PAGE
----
Anyway, I found the book to be pretty entertaining and had a few good laughs, but it's not as funny as his first book. Everything Mike says is true and I agree (for the most part) with his political stance. However, if you've been keeping up with current events and you already know about the presidents/republicans/media's lies then you really don't need to read this book. It's all just a humorous rehashing of current events.
If you want to be a more informed, educated liberal that has an understanding of history and politics (and you should), you should read some Howard Zinn and Noam Chomsky. Reading books by these authors will give you a better understanding of the "whys" and "hows" in regard to recent events. Reading Zinn will help you better understand the government, power, wealth, and history. Chomsky can help you better understand politics and the media.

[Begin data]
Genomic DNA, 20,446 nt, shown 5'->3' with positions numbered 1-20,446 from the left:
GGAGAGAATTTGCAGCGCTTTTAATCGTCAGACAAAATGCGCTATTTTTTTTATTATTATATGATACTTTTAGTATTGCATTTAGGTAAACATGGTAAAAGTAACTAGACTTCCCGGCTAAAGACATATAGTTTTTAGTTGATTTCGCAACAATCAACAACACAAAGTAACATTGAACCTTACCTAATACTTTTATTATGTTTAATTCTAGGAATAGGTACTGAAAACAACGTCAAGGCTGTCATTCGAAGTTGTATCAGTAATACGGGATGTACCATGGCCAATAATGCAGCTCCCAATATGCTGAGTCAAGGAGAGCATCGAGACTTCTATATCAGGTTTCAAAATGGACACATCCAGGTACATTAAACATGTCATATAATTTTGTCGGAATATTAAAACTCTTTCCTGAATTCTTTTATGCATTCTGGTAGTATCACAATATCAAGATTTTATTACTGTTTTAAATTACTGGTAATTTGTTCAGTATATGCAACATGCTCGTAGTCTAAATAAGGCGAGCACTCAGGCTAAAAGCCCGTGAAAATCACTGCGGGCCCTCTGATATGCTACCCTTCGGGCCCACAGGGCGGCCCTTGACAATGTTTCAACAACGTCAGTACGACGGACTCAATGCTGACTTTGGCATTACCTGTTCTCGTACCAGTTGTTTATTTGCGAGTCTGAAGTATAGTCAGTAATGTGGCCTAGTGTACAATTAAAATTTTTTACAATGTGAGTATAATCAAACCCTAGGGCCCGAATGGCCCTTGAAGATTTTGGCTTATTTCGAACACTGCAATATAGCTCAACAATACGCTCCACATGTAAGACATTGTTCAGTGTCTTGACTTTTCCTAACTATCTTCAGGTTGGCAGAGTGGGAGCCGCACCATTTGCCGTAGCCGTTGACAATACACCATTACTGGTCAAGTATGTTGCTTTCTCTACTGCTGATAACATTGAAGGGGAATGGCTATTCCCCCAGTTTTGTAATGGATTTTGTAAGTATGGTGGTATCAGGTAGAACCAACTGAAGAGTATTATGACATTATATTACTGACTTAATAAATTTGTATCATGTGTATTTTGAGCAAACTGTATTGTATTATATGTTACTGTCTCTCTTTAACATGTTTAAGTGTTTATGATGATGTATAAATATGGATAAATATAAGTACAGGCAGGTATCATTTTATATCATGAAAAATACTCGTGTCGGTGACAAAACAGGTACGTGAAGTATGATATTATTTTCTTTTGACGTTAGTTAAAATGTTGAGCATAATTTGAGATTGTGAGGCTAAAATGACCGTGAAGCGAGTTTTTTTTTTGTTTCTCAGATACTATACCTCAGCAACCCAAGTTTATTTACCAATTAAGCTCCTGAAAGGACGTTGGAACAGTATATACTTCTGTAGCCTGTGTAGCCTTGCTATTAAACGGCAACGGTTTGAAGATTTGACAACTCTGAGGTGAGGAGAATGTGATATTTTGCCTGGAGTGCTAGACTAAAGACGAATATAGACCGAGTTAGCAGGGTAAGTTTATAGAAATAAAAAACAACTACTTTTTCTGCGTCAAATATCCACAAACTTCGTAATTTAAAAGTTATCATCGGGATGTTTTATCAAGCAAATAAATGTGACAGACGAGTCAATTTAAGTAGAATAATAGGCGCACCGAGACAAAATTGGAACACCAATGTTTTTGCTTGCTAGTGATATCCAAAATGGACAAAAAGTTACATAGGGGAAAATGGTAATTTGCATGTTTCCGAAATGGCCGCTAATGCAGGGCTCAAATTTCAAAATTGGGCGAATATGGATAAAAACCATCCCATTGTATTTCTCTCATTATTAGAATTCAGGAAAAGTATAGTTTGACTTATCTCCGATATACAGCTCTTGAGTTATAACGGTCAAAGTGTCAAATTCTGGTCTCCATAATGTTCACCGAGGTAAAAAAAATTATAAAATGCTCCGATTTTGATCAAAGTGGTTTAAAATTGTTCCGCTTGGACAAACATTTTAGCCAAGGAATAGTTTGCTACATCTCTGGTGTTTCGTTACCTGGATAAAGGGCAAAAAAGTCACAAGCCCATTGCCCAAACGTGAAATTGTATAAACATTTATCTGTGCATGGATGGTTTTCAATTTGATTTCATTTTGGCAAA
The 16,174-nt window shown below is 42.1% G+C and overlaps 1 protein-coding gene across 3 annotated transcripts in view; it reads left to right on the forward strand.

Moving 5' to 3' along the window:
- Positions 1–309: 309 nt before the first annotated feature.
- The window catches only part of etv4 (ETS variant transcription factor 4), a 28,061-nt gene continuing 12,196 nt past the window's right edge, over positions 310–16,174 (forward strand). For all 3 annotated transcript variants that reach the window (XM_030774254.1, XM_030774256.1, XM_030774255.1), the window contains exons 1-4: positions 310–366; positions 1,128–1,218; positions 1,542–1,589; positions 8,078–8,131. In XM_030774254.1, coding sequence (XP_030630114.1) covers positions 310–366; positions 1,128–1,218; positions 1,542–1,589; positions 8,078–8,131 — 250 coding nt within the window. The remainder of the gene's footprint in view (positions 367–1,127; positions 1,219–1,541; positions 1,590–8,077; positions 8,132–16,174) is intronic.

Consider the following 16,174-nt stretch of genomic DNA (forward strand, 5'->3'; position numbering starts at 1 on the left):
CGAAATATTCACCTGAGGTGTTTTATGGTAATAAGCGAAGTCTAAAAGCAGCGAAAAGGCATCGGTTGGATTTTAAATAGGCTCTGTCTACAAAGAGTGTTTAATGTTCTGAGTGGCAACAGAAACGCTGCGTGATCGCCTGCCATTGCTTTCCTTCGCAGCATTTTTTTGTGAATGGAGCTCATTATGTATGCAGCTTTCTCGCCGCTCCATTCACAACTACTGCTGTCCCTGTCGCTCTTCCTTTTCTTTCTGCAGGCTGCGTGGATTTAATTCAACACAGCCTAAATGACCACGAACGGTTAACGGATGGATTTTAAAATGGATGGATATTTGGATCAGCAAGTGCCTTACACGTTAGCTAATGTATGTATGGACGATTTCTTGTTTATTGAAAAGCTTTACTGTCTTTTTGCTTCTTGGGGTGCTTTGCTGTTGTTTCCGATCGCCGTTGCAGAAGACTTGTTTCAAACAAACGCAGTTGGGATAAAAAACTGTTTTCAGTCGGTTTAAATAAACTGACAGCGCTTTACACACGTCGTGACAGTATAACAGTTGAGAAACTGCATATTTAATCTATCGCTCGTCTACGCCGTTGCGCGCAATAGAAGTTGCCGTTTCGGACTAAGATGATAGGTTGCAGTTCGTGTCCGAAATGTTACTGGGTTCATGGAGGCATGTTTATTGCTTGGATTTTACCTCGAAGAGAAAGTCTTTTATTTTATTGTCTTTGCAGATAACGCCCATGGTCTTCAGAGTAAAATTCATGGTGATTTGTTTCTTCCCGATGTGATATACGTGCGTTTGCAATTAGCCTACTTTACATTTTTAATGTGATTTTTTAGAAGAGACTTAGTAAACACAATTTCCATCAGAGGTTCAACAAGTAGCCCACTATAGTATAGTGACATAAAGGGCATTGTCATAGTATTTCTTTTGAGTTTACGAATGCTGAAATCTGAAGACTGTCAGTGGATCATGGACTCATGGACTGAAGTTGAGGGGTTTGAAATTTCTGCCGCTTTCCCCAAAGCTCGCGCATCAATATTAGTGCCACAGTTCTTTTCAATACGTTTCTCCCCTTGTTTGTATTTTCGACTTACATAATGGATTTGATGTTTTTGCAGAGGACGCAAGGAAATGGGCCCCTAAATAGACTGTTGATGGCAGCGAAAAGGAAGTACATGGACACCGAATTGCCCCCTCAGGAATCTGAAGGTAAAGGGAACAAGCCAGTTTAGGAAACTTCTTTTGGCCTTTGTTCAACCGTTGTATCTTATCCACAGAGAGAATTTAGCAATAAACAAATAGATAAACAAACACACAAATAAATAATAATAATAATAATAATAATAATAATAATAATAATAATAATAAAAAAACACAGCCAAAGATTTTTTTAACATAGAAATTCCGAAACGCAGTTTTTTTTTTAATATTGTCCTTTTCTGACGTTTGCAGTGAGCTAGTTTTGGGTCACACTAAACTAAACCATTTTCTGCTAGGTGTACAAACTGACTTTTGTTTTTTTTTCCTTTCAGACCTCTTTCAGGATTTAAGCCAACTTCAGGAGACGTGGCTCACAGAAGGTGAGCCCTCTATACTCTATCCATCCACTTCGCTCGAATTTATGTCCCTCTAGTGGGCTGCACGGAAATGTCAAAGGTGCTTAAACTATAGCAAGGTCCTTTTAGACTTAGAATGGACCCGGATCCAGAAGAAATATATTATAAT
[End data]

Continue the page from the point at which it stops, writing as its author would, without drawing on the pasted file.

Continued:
As for Michael Moore, you should read/watch: Downsize This, Roger and Me, The Big One, and Bowling for Columbine.
The first two chapters of the book read like a 50 page rant, with sources in the footnotes to back up each and every point. Moore starts out on the attack. "Why don't our elected officials talk about the links between Saudi Arabia and 9/11? Why doesn't the media look into the 20 year long business relationship between Bush Sr. and Bin Laden Sr? Why wasn't there more media coverage about Bush flying 20 of bin Laden's relatives out of the country in the days after 9/11 before the FBI had a chance to talk to them? Where is our "liberal" media when we need them? Imagine if Bill Clinton had a business relationship with Timmothy McVeigh's family and flew them out of the country after the Oklahoma City bombing! What would the conservatives have said about that?"
For those who don't want to read a hard-core political book, Moore also provides plenty of his special brand of sarcasm. Except it's not as warm and fuzzy as it has been in the past. Mike is pissed, and he should be after discovering the facts he uncovers in this book. You'll be pissed after you read it too, and you'll be ready to join the campaign to get Bush out of office in 2004.